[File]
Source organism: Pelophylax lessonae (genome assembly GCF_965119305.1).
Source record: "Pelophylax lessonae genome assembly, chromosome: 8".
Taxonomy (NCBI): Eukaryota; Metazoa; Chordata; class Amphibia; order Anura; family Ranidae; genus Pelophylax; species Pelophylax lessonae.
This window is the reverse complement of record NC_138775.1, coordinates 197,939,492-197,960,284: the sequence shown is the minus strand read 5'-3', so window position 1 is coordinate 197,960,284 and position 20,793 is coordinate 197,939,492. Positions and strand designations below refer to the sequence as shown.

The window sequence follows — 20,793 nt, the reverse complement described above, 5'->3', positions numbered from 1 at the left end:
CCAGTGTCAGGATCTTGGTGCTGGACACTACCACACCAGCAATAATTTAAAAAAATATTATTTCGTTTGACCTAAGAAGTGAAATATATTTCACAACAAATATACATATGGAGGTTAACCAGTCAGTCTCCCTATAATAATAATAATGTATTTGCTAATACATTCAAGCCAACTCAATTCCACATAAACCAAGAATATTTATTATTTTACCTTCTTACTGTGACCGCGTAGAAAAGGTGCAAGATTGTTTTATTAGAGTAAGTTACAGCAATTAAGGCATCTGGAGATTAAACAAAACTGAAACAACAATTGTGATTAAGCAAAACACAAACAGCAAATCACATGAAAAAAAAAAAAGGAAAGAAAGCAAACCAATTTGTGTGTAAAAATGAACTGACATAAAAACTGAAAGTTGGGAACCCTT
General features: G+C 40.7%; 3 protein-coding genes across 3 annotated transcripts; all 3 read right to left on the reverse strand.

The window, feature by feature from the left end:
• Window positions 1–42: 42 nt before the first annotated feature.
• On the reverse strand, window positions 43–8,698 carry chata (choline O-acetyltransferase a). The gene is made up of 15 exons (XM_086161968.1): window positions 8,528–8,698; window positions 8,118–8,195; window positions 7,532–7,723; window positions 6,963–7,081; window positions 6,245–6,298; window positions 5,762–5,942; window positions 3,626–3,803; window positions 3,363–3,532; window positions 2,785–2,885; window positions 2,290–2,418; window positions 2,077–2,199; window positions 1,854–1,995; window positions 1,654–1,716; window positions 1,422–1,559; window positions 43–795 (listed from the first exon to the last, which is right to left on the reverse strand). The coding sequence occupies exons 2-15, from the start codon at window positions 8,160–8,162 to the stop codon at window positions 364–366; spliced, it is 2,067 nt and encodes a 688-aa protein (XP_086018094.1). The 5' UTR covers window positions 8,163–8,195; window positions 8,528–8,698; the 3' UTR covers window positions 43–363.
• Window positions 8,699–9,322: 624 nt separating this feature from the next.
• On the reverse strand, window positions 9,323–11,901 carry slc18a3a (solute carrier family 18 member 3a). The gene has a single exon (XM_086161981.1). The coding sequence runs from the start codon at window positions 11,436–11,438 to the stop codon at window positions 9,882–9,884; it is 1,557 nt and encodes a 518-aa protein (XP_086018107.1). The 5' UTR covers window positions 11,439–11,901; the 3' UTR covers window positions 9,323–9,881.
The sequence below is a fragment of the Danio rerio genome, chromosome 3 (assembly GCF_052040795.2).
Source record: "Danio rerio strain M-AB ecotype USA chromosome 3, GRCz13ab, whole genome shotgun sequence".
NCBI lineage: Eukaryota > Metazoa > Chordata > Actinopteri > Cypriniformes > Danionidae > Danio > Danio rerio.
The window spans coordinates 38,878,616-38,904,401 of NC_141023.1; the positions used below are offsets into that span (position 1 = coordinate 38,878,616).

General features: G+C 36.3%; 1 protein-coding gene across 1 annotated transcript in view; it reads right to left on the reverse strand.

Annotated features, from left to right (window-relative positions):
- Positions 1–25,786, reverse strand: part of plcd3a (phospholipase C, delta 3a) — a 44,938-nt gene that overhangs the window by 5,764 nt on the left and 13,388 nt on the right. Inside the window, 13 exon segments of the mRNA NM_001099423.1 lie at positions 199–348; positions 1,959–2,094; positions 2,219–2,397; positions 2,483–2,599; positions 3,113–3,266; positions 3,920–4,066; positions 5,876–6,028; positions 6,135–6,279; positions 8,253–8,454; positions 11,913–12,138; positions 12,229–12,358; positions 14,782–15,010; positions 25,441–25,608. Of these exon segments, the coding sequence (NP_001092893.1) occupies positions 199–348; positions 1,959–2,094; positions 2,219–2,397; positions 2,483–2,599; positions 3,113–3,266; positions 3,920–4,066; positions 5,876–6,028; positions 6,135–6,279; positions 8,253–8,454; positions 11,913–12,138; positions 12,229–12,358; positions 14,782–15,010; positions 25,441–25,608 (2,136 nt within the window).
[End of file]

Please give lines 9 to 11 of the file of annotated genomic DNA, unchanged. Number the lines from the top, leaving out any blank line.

• Window positions 1–42: 42 nt before the first annotated feature.
• On the reverse strand, window positions 43–8,698 carry chata (choline O-acetyltransferase a). The gene is made up of 15 exons (XM_086161968.1): window positions 8,528–8,698; window positions 8,118–8,195; window positions 7,532–7,723; window positions 6,963–7,081; window positions 6,245–6,298; window positions 5,762–5,942; window positions 3,626–3,803; window positions 3,363–3,532; window positions 2,785–2,885; window positions 2,290–2,418; window positions 2,077–2,199; window positions 1,854–1,995; window positions 1,654–1,716; window positions 1,422–1,559; window positions 43–795 (listed from the first exon to the last, which is right to left on the reverse strand). The coding sequence occupies exons 2-15, from the start codon at window positions 8,160–8,162 to the stop codon at window positions 364–366; spliced, it is 2,067 nt and encodes a 688-aa protein (XP_086018094.1). The 5' UTR covers window positions 8,163–8,195; window positions 8,528–8,698; the 3' UTR covers window positions 43–363.
• Window positions 8,699–9,322: 624 nt separating this feature from the next.